Pursuant to another aspect of my invention there is provided an implantable pacemaker including the aforedescribed electrode member together with a generator of electric pulses connected to its conductor means.

In use, the surgeon implants the hook through the epicardium in the patient's heart muscle with the aid of a tool gripping that hook while the heart muscle represses the resilient pad. As soon as that hook is released, the pad re-expands and gently but firmly clamps the hook under this resilient pressure to the muscle to prevent its spontaneous detachment therefrom. The approximately semicircular shape of the hook is particularly advantageous since it lets the tip of the hook come to rest against the pad upon release of the former, thereby positively shackling the holder to the flesh. Removal of the hook, however, is equally simple by the use of a similar tool and recompression of the pad to facilitate unhooking.

In a preferred embodiment, the stem is tubular and merges integrally into the resilient pad, the latter having the shape of a platform whose thickness substantially equals the outer diameter of the stem; this provides a highly compact structure occupying a minimum of space within the patient's chest.

According to another advantageous feature of my invention, the conductor extending within the holder is a helically coiled wire portion which is curved inside the pad about a line perpendicular to the aformentioned major pad surface; this axis is in line with an extremity of the wire is integral or otherwise rigidly connected with the hook which is swivelable about an axis parallel to that line.

The insertion is carried out by exerting pressure on the pointed end of the hook but not necessarily in a direction perpendicular to the outer surface of the heart. Thus, the surgeon may first explore the heart in the patient's body to find a proper access spot (without fat) and then insert the sharpened end from any convenient angle. The access opening can therefore be much smaller than with the conventional implements described above.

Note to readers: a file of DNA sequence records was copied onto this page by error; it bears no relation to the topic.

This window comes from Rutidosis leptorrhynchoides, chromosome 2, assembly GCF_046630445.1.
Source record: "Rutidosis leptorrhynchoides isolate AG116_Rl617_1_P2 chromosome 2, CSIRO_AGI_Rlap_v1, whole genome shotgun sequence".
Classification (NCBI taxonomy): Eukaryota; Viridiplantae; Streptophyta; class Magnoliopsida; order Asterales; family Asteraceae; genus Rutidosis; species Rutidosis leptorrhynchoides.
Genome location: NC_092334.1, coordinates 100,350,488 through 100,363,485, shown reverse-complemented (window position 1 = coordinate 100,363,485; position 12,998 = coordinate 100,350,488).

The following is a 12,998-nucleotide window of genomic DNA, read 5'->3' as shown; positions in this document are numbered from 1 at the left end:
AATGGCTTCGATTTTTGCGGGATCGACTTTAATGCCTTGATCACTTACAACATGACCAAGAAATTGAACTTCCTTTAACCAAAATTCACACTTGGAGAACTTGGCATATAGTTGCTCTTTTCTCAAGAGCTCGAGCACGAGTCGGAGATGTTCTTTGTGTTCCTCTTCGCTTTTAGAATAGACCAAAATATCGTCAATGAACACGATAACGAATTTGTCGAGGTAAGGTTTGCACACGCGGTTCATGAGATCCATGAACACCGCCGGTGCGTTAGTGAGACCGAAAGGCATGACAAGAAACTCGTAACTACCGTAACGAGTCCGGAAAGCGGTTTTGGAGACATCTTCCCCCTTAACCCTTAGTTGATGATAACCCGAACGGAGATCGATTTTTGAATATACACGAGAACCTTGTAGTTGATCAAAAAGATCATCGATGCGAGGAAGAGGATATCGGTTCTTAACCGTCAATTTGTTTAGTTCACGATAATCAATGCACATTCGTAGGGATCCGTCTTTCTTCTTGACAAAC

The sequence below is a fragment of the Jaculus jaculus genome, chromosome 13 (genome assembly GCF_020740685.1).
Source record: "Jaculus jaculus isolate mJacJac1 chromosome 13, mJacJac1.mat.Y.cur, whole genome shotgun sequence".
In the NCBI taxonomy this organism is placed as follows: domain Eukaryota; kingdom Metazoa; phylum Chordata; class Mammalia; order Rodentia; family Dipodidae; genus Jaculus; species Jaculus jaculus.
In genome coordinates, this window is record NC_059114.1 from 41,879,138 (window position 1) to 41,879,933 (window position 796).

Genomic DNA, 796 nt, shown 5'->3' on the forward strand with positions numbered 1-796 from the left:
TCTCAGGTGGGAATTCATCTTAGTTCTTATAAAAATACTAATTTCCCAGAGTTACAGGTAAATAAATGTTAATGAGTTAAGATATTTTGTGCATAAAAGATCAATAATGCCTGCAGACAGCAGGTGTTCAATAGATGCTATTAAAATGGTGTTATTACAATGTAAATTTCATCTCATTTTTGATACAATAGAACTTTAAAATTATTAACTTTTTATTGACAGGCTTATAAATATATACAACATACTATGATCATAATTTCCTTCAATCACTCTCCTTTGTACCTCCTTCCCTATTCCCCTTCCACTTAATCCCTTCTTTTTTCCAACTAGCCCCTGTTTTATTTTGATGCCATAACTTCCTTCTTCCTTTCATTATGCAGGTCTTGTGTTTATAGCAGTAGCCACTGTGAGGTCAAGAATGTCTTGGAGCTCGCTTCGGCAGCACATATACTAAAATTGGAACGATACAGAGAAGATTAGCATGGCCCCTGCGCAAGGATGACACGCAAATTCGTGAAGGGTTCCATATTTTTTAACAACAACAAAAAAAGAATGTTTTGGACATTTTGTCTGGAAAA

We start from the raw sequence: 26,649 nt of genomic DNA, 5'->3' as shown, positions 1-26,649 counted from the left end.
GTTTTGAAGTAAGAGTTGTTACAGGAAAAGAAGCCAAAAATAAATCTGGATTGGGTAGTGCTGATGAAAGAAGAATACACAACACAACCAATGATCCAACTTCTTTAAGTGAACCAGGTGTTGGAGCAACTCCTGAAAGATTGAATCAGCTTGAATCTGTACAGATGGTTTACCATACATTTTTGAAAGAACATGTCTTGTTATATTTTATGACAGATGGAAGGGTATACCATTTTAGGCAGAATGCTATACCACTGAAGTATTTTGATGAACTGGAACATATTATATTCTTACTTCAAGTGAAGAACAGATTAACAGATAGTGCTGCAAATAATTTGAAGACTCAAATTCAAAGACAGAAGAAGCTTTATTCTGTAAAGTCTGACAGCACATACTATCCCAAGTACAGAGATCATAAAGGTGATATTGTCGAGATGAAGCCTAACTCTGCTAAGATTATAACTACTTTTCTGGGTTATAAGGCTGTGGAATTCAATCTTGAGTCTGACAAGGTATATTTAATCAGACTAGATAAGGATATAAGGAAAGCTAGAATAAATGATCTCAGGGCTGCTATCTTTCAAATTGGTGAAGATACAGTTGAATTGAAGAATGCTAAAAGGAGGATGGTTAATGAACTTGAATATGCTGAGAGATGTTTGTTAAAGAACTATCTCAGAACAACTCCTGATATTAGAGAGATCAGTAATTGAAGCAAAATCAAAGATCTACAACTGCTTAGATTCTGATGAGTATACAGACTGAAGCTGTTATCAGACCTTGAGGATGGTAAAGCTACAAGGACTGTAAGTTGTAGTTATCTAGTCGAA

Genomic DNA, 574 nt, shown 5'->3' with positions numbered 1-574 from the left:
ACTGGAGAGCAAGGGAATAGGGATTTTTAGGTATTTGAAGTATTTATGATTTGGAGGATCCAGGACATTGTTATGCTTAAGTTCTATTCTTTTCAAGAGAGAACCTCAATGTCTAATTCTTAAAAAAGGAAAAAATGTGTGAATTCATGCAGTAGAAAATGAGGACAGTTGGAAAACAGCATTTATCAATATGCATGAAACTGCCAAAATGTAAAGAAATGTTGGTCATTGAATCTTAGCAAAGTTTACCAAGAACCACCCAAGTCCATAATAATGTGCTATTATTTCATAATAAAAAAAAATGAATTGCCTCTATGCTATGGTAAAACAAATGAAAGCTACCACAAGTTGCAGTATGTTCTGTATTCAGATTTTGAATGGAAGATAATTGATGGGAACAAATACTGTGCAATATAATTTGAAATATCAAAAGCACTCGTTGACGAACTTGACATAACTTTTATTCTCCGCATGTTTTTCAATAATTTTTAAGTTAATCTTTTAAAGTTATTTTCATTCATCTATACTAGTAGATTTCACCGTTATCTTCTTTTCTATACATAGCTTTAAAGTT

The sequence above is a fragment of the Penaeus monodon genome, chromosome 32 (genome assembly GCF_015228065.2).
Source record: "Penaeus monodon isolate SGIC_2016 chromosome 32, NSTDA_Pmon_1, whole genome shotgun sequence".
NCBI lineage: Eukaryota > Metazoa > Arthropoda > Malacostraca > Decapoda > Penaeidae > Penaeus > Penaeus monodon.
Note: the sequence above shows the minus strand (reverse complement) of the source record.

BRIEF DESCRIPTION OF THE DRAWING

The above and other features of my invention will now be described in detail with reference to the accompanying drawing in which:

FIG. 1 is a perspective view of an electrode member according to my invention;

FIG. 2 is a longitudinal sectional view of the electrode member of FIG. 1;

FIG. 3 is a top plan view of the member shown in FIGS. 1 and 2;

FIG. 4 is a bottom plan view of the same member;

FIG. 5 is a cross-sectional view taken on the line V--V of FIG. 2;

FIG. 6 is a perspective detail view; and

FIGS. 7 and 8 are views similar to FIG. 6, showing two modifications.

SPECIFIC DESCRIPTION

In FIGS. 1-4 I have shown an electrode member 14 for an implantable pacemaker also including an electric generator 10, illustrated schematically in FIGS. 2-4, of a construction well known per se.

According to my present invention, the electrode member 14 comprises a resilient, preferably transparent tubular stem 16 of dielectric material, e.g. a synthetic elastomer, which surrounds a flexible electrical conductor 18 whose left-hand end 20 engages a supply terminal 12 in the output of generator 10. The conductor 18 is a helical wire having a high degree of flexibility. The stem 16 integrally terminates at its forward, right-hand end 16' in a flat, resilient, preferably also transparent pad 21 in the shape of a platform with two parallel major surfaces 22, 22' whose spacing, in its normal compressed state, equals the inner diameter of stem 18 so that the thickness of the pad corresponds to the outer stem diameter. The right-hand extremity 18' is a helically wound conductor portion which of wire 18 projects perpendicularly outwardly, along an axis A, through the surface 22' of the otherwise imperforate pad 21. The portion of wire coil 18 which is received within the pad 21 -- merging into extremity 18' at axis A -- follows a soft curve 30 approximately centered on a line B parallel to axis A.

Accordiing to FIGS. 1-6, extremity 18' projecting from pad surface 22' is rigid with a sharp-pointed hook 24 swivelable about axis A; hook 24 extends along a nearly semicircular arc in a plane including this axis, its pointed end being biased rearwardly so as normally to face the stem 16.